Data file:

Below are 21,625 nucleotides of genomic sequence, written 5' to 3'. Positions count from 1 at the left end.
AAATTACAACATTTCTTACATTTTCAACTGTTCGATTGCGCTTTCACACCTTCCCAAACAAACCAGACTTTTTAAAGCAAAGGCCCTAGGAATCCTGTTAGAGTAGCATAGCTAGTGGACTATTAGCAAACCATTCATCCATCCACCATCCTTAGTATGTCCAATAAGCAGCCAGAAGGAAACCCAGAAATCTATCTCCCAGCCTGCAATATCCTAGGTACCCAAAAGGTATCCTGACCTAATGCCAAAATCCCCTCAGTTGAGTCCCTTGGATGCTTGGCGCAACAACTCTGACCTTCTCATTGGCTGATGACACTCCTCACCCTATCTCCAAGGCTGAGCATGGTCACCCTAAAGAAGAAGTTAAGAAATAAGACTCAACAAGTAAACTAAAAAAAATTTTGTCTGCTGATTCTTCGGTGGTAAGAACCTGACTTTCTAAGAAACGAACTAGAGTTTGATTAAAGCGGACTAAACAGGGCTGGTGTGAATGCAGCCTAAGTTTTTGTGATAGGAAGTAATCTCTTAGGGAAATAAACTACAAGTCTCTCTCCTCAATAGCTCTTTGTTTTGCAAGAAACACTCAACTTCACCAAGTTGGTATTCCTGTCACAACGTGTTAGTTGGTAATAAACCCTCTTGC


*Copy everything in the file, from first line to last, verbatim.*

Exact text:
Below are 21,625 nucleotides of genomic sequence, written 5' to 3'. Positions count from 1 at the left end.
AAATTACAACATTTCTTACATTTTCAACTGTTCGATTGCGCTTTCACACCTTCCCAAACAAACCAGACTTTTTAAAGCAAAGGCCCTAGGAATCCTGTTAGAGTAGCATAGCTAGTGGACTATTAGCAAACCATTCATCCATCCACCATCCTTAGTATGTCCAATAAGCAGCCAGAAGGAAACCCAGAAATCTATCTCCCAGCCTGCAATATCCTAGGTACCCAAAAGGTATCCTGACCTAATGCCAAAATCCCCTCAGTTGAGTCCCTTGGATGCTTGGCGCAACAACTCTGACCTTCTCATTGGCTGATGACACTCCTCACCCTATCTCCAAGGCTGAGCATGGTCACCCTAAAGAAGAAGTTAAGAAATAAGACTCAACAAGTAAACTAAAAAAAATTTTGTCTGCTGATTCTTCGGTGGTAAGAACCTGACTTTCTAAGAAACGAACTAGAGTTTGATTAAAGCGGACTAAACAGGGCTGGTGTGAATGCAGCCTAAGTTTTTGTGATAGGAAGTAATCTCTTAGGGAAATAAACTACAAGTCTCTCTCCTCAATAGCTCTTTGTTTTGCAAGAAACACTCAACTTCACCAAGTTGGTATTCCTGTCACAACGTGTTAGTTGGTAATAAACCCTCTTGC